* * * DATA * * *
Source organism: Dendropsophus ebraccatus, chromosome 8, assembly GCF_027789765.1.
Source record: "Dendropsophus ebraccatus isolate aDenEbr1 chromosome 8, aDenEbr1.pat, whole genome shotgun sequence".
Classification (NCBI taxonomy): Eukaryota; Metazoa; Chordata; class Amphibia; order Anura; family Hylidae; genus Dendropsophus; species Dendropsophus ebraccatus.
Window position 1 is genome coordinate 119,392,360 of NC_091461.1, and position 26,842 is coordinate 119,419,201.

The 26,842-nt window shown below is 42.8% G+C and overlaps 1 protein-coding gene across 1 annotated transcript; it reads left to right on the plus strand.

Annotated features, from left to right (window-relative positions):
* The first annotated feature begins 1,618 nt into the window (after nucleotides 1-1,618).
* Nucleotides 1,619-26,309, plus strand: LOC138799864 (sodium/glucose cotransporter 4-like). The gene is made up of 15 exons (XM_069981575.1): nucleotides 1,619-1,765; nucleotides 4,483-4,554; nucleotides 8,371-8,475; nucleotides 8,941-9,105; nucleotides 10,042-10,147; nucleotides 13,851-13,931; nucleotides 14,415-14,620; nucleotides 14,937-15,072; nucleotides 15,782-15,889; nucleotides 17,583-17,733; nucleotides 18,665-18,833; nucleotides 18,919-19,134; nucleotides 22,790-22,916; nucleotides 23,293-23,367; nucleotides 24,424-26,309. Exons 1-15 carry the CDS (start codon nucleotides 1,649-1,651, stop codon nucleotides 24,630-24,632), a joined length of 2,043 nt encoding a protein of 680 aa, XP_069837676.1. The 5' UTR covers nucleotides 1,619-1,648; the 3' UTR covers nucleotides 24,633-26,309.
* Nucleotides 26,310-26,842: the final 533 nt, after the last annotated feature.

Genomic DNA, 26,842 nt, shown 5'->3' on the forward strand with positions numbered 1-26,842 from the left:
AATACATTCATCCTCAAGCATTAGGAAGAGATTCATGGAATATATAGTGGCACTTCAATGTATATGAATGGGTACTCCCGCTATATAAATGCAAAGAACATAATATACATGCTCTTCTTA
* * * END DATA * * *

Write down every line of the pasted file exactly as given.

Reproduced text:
Source organism: Dendropsophus ebraccatus, chromosome 8, assembly GCF_027789765.1.
Source record: "Dendropsophus ebraccatus isolate aDenEbr1 chromosome 8, aDenEbr1.pat, whole genome shotgun sequence".
Classification (NCBI taxonomy): Eukaryota; Metazoa; Chordata; class Amphibia; order Anura; family Hylidae; genus Dendropsophus; species Dendropsophus ebraccatus.
Window position 1 is genome coordinate 119,392,360 of NC_091461.1, and position 26,842 is coordinate 119,419,201.

The 26,842-nt window shown below is 42.8% G+C and overlaps 1 protein-coding gene across 1 annotated transcript; it reads left to right on the plus strand.

Annotated features, from left to right (window-relative positions):
* The first annotated feature begins 1,618 nt into the window (after nucleotides 1-1,618).
* Nucleotides 1,619-26,309, plus strand: LOC138799864 (sodium/glucose cotransporter 4-like). The gene is made up of 15 exons (XM_069981575.1): nucleotides 1,619-1,765; nucleotides 4,483-4,554; nucleotides 8,371-8,475; nucleotides 8,941-9,105; nucleotides 10,042-10,147; nucleotides 13,851-13,931; nucleotides 14,415-14,620; nucleotides 14,937-15,072; nucleotides 15,782-15,889; nucleotides 17,583-17,733; nucleotides 18,665-18,833; nucleotides 18,919-19,134; nucleotides 22,790-22,916; nucleotides 23,293-23,367; nucleotides 24,424-26,309. Exons 1-15 carry the CDS (start codon nucleotides 1,649-1,651, stop codon nucleotides 24,630-24,632), a joined length of 2,043 nt encoding a protein of 680 aa, XP_069837676.1. The 5' UTR covers nucleotides 1,619-1,648; the 3' UTR covers nucleotides 24,633-26,309.
* Nucleotides 26,310-26,842: the final 533 nt, after the last annotated feature.

Genomic DNA, 26,842 nt, shown 5'->3' on the forward strand with positions numbered 1-26,842 from the left:
AATACATTCATCCTCAAGCATTAGGAAGAGATTCATGGAATATATAGTGGCACTTCAATGTATATGAATGGGTACTCCCGCTATATAAATGCAAAGAACATAATATACATGCTCTTCTTA